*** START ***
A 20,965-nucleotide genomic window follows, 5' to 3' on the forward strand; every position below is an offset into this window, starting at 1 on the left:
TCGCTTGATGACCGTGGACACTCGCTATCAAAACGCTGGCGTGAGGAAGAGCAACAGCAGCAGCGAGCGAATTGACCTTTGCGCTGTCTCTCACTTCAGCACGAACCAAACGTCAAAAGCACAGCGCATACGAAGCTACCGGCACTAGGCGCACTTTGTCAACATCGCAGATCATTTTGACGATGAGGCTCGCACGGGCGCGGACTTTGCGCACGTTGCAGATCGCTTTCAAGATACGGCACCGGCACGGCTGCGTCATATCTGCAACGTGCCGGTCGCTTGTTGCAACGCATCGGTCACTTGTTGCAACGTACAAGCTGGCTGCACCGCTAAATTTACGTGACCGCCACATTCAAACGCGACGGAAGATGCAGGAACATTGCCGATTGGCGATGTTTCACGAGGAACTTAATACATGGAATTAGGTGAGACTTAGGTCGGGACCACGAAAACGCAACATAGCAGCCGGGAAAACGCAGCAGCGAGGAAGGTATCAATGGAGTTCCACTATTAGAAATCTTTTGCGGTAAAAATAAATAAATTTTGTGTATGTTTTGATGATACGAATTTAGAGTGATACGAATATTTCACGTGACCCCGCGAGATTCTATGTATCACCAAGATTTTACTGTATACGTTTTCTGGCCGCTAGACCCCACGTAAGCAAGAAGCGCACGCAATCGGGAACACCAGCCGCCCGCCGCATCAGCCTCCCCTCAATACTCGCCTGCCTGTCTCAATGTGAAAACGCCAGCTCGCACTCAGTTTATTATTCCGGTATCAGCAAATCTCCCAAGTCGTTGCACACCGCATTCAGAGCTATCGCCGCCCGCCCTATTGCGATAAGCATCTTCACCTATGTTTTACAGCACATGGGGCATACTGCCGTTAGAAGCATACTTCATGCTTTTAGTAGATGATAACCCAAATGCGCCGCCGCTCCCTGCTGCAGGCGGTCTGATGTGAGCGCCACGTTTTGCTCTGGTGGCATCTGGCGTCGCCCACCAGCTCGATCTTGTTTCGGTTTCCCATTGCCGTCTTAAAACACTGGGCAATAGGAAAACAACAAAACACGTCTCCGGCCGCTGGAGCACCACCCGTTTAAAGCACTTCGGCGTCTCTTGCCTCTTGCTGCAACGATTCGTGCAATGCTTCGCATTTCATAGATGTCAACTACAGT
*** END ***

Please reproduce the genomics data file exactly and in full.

A 20,965-nucleotide genomic window follows, 5' to 3' on the forward strand; every position below is an offset into this window, starting at 1 on the left:
TCGCTTGATGACCGTGGACACTCGCTATCAAAACGCTGGCGTGAGGAAGAGCAACAGCAGCAGCGAGCGAATTGACCTTTGCGCTGTCTCTCACTTCAGCACGAACCAAACGTCAAAAGCACAGCGCATACGAAGCTACCGGCACTAGGCGCACTTTGTCAACATCGCAGATCATTTTGACGATGAGGCTCGCACGGGCGCGGACTTTGCGCACGTTGCAGATCGCTTTCAAGATACGGCACCGGCACGGCTGCGTCATATCTGCAACGTGCCGGTCGCTTGTTGCAACGCATCGGTCACTTGTTGCAACGTACAAGCTGGCTGCACCGCTAAATTTACGTGACCGCCACATTCAAACGCGACGGAAGATGCAGGAACATTGCCGATTGGCGATGTTTCACGAGGAACTTAATACATGGAATTAGGTGAGACTTAGGTCGGGACCACGAAAACGCAACATAGCAGCCGGGAAAACGCAGCAGCGAGGAAGGTATCAATGGAGTTCCACTATTAGAAATCTTTTGCGGTAAAAATAAATAAATTTTGTGTATGTTTTGATGATACGAATTTAGAGTGATACGAATATTTCACGTGACCCCGCGAGATTCTATGTATCACCAAGATTTTACTGTATACGTTTTCTGGCCGCTAGACCCCACGTAAGCAAGAAGCGCACGCAATCGGGAACACCAGCCGCCCGCCGCATCAGCCTCCCCTCAATACTCGCCTGCCTGTCTCAATGTGAAAACGCCAGCTCGCACTCAGTTTATTATTCCGGTATCAGCAAATCTCCCAAGTCGTTGCACACCGCATTCAGAGCTATCGCCGCCCGCCCTATTGCGATAAGCATCTTCACCTATGTTTTACAGCACATGGGGCATACTGCCGTTAGAAGCATACTTCATGCTTTTAGTAGATGATAACCCAAATGCGCCGCCGCTCCCTGCTGCAGGCGGTCTGATGTGAGCGCCACGTTTTGCTCTGGTGGCATCTGGCGTCGCCCACCAGCTCGATCTTGTTTCGGTTTCCCATTGCCGTCTTAAAACACTGGGCAATAGGAAAACAACAAAACACGTCTCCGGCCGCTGGAGCACCACCCGTTTAAAGCACTTCGGCGTCTCTTGCCTCTTGCTGCAACGATTCGTGCAATGCTTCGCATTTCATAGATGTCAACTACAGT